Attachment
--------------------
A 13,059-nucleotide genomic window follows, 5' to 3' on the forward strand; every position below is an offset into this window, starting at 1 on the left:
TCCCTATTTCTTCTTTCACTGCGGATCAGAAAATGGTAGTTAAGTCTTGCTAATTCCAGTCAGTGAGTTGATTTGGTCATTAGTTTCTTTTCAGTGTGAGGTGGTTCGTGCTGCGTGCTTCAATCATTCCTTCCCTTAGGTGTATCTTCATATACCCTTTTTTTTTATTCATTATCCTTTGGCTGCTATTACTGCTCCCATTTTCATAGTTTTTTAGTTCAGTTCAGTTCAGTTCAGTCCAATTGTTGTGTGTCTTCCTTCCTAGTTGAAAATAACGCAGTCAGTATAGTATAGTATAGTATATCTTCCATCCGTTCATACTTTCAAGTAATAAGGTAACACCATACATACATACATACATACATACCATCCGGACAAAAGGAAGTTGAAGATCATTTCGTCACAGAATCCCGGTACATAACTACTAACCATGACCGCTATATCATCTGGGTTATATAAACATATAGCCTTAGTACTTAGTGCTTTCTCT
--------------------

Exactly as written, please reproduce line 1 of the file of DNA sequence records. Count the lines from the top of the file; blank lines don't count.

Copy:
A 13,059-nucleotide genomic window follows, 5' to 3' on the forward strand; every position below is an offset into this window, starting at 1 on the left: